George Washington Papers

To George Washington from William Irvine, 14 June 1781

Philadelphia June 14 1781


I came here immediately on hearing the Assembly of the State was called, Genl St Clair has been here some time, both have laboured incessantly, trying to prevail on them to adopt some more effectual mode for filling up the Line of the State, than they had heretofore done. The apparent disposition of the House added to rapid approaches of the Enemy conspired (we thought) to give a tolerable well grounded expectation, that some laudable exertions would have been made. But the enclosed Bill which was yesterday debated and ordered to be printed for consideration, if inacted into a Law in its present shape will blast all our hope, I am not only disappointed but mortified beyond expression—your Excellency will perceive they have gone on a trodden path which, experience should have taught them would not answer any good purpose. I do not expect it will produce ten men.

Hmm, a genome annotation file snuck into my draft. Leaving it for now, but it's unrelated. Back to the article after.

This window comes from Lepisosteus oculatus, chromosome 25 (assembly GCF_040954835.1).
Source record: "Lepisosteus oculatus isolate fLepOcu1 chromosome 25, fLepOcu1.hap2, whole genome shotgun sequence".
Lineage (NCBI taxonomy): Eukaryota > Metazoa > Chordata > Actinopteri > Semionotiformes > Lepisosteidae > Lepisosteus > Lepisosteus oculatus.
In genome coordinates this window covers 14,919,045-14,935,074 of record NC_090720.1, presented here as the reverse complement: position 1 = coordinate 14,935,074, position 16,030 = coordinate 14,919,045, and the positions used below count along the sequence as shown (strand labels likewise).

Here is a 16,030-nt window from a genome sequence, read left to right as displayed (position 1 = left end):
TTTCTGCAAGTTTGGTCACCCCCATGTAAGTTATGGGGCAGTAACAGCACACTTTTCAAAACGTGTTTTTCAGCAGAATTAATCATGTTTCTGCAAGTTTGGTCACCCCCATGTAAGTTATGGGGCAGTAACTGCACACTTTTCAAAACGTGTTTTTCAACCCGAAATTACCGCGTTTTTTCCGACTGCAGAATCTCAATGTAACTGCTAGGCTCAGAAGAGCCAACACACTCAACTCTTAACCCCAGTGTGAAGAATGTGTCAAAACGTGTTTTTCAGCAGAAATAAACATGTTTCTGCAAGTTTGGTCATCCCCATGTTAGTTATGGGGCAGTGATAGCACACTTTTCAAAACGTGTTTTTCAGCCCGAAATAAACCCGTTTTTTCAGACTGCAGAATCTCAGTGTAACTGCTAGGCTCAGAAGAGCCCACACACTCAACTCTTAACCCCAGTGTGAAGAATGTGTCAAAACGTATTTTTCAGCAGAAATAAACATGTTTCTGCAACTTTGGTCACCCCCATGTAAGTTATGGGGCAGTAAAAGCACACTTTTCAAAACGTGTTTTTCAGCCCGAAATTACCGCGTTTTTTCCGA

By recent accounts from York & Cumberland Countys, a number of young Men are Equipping themselves in order to Join the Army in Virginia. (If no better prospect should open in a day or two of obtaining Regulars) I intend going up to that part of the Country to encourage that Spirit, I mean Volunteering, for there is but a poor prospect in my opinion of even Militia turning out well under the present system. Should I be able to collect any considerable number of Volunteers I mean to march with them if they do not ever exceed one hundred—In case Your Excellency should think proper to honour me with any Commands, I will have a direction at the War office where to find me.

I have the honour to be with the most perfect esteem Your Excellencys Most Obedient Humble Servant

Wm Irvine

DLC: Papers of George Washington.

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